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The Won D ER of ALL the Wo ND ERs, that ever the Wo RLD wondered at.

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In a LETTER to the Most Honourable Rob ERT Earl of Oxfor D and MoR TIMER, Lord High Treasurer of GREAT BRIT AIN.

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* It is well known, that if the Queen had lived a year or two longer, th’s proposal would, in all probability have taken eficót. For the Lord Treasurer had already nominated several persons, without distinétion of quality or party, who were to compose a society for the purposes mentioned by the author; and resolved to use his credit with her Majesty, that a fund should be applied to support the expence of a large room, where the society should meet, and for other incidents. But this scheme fell to the ground, partly by the diffensions among the great men at court, but chiefly by the lamented death of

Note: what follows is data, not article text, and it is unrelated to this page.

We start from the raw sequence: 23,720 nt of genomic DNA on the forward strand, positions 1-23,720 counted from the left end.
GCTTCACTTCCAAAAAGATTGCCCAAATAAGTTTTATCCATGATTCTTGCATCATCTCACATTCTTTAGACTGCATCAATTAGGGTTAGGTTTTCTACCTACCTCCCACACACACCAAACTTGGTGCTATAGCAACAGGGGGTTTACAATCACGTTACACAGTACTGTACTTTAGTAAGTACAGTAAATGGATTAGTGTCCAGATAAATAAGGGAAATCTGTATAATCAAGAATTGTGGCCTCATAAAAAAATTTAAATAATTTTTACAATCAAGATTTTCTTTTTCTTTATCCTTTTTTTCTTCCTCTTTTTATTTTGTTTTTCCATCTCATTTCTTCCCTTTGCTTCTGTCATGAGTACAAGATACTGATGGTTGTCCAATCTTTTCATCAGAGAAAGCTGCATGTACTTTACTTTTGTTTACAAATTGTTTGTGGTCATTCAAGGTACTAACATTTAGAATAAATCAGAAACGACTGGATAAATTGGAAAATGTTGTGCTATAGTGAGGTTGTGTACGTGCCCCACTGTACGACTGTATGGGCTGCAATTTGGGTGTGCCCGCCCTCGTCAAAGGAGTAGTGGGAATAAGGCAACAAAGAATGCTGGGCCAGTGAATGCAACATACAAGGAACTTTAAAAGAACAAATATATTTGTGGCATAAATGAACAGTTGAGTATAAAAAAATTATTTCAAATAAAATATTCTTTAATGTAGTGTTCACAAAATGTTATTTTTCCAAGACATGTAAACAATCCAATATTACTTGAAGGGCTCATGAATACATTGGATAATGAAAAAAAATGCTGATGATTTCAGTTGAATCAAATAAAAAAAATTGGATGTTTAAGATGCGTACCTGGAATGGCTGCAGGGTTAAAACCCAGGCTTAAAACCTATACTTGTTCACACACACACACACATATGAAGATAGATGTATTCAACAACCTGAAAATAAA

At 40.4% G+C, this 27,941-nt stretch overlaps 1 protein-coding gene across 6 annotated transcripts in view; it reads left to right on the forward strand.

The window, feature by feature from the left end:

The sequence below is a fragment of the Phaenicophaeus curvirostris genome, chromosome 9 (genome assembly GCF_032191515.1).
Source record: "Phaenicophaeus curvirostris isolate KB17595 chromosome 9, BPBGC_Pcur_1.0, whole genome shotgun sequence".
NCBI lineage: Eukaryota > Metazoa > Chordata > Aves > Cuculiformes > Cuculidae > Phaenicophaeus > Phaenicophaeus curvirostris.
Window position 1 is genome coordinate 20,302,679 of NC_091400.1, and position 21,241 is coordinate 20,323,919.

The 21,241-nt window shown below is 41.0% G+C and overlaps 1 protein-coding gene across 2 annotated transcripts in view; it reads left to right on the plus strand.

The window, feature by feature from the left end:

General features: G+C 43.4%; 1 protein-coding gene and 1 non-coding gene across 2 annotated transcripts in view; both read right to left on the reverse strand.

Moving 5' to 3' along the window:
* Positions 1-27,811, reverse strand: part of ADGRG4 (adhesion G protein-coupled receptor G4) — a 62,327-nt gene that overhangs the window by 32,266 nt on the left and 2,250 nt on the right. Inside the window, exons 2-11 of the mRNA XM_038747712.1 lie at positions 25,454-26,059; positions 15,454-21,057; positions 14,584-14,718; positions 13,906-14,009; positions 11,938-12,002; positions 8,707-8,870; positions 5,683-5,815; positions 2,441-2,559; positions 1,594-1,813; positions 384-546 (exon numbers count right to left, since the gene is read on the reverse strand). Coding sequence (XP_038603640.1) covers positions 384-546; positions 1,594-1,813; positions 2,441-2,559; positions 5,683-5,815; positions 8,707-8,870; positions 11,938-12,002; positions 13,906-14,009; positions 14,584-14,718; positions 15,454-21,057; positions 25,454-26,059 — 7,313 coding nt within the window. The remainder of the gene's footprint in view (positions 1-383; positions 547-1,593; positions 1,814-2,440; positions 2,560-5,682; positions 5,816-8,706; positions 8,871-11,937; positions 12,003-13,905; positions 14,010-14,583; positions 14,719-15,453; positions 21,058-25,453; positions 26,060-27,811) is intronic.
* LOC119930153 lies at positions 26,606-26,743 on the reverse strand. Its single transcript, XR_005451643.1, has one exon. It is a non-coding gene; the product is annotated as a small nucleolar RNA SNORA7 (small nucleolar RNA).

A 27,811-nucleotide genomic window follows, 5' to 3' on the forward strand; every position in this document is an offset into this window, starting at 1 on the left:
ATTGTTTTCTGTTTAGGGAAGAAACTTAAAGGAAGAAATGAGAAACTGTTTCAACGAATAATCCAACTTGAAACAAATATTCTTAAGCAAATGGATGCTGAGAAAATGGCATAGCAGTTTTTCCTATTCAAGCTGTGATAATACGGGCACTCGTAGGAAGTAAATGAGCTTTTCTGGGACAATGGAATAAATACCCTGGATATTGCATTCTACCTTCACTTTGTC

that glorious princess. Dub. edit. This piece might have been a very useful performance, if it had been longer, and less colipsed by compliments to the noble person to whom it is addressed. It seems to have been intended as a preface to some more enlarged design : at the head of which such an introdućtion muá Lave appeared with great propriety. A work of this kind is much wanted, as our language, instead of being improved, is every day growing wolfe and more debased. We bewilder ourseives in various orthography; we speak and we write at random; and if a man's common conversation were to be committed to paper, he would be startled for to find himself guilty in a fow sentences, of so many solec.sms and such false English. I believe we are the only people in the Christian word, who repeat the Lord's prayer in an ungrammatical manner; and I remember to have heard, that when a motion was made in the convccation to alter the word which for the word wbo, the proposition was rejećted by the majority. This inflance may shew you of what sort of men, the most learned, and 2. eyen

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